Saturday, June 25, 2011

Romancing the Beast: Beyond vampires and werewolves. Part 1.

Today I'm exploring a few myths and legends about magical beasts from around the world. I'll be posting some samples throughout the day, so feel free to stop by and leave a comment or question. While you're here, have a look at some of the other great posts and pop over to the bookstore for some great deals.

From a young age I've loved reading, and fantasy has always been my favourite genre. I think part of the draw is the limitless ability to create worlds with extraordinary creatures, myths and legends. I marvelled at the sheer creativity and world building skills of some of those early fantasy novelists. Many high fantasy (or epic fantasy) novels were peopled with dwarves, elves, dragons, unicorns and evil demon kings. (I'm talking to you Sauron. Scariest villain I've ever read about or seen on the big screen. Thank you Tolkien.)

As with nature, everything changes and evolves over time. A new trend was born with the rise of paranormal romance and urban fantasy. The monsters became the heroes. (Okay--there were earlier novels and fairytales where the beasts weren't all bad. For example, in Beauty and the Beast, the beast was changed by love.) I've always favoured characters with a hint of darkness within them. There is just something about a hero with a dark, brooding quality, the element of forbidden or impossible love. Personally, I think having a main character that is morally grey makes things more interesting.

But just how did those authors convince the readers to love the heroes with an edge of darkness to their souls? Simple. Authors turned mythology on its head. Suddenly vampires, which were once demon-possessed dead bodies, became seductive lovers. And the ravaging, man-eating werewolf was transformed into a nobler beast, one struggling to fit into society, but loyal to his pack, friends, and loved ones. Soon other shifters, sidhe, fairies, ghosts, dragons, fallen angels and demons were becoming the heroes and romantic interest. These dark heroes with their hint of the forbidden sucked me into a story time and again.

Today I'm discussing how an author can take a creature from mythology and make it their own. In a later post, I'll give basic descriptions about a few magical creatures and then outline a sample of how I used them in my work.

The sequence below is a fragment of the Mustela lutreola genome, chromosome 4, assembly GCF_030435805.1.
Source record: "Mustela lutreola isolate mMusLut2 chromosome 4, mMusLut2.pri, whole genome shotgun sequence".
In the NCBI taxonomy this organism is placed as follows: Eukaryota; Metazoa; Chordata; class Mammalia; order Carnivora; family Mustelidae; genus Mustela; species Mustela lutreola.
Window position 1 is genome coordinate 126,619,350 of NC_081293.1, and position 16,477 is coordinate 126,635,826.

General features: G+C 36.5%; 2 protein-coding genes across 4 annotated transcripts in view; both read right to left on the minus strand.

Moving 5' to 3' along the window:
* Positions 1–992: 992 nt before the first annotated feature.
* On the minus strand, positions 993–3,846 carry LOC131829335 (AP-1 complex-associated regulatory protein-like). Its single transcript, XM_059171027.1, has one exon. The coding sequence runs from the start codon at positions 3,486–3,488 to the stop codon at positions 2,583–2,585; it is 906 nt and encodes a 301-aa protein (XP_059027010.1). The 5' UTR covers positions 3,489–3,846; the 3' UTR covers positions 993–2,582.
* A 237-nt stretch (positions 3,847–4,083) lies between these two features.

Start with a legend or mythology you find intriguing, then research it as much as possible, fleshing out your new character as you go. Give your characters a history, backstory and culture. They need flaws, problems to overcome. There is no such thing as a perfect race--don't make your fantasy races perfect either. Give them a conflicted past. Maybe two of the races of your world have fought over land or resources. There could be religious differences or a fear of magic. Maybe a society has strict social rules and rebellion breaks out. Or there could be an ancient blood feud. The list is long. Explore it.

Next your race or species needs a habitat. Where do they live? Are they predator or prey? Here's a great time to take notes from nature. Is your fantasy race similar or based on a living creature? Werewolves are based on wolves and I've read some paranormal tales where the werewolf thinks and acts in a way similar to how a real wolf would. The more the author understands the natural animal, the more 'real' the werewolf's 'wolf' side feels.

There truly is an endless amount of research and development an author can do before even starting to write a book. In my own writing I've created both 'new' races and 'traditional' ones I've borrowed from mythology.

I delight in the interactions of the non-human characters. There's just so much room for conflict and misunderstanding when you put two entirely different species together, which in turn drives the plot and develops characters.

As a writer, when I first start outlining a new project, I strive for unique species, ones which haven't been given too much spotlight. In my first novel, I gravitated towards a phoenix as my romantic hero. Let us have a look at phoenix mythology.


Heather Haven said...

I had never thought about there being more room for conflict between 2 different species, other than my cats and me. That is really thought provoking. Also isn't it interesting how when the male of the species is 'dark and brooding' it's challenging, but when the female is 'dark and brooding' she's being a bitch. Or is that not true in the non-human world? Also, your take on the Phoenix is fascinating. What a mind you have, Lisa!

Lisa Blackwood said...

LOL. Hi Heather. I hadn't thought of that. But yes, 'dark and brooding' could be taken for nastiness. And a lot of 'alpha' male characters can come across as jerks if the author isn't careful. ::grins:: I hope if I ever write an alpha male character, he is brooding, thoughtful, conflicted...but not a jerk.

Cellophane Queen said...

I love using the lesser known legendary beasts or giving them my own twist.

I ran a series on my blog of "Myths and Legends" a few months (years?) ago. I'll have to dredge them up for re-runs.

Interesting note: The MOST clicked post on my blog is titled "A Bottle of Djinn," which happens to be a chapter title in one of my middle-eastern fantasies. It regularly gets 50-60 clicks per week even though the article is old.

I'll match you a simurgh for your phoenix!

Lisa Blackwood said...

I did run across info on the simurgh (couldn't say the word to save my life)during my research. I assumed it was something similar to a Roc. Mythology has a lot of really big birds. There is the Thunderbird from native american mythology as well.

Lisa Blackwood said...

Mythology is just so fun. I could spend hours researching.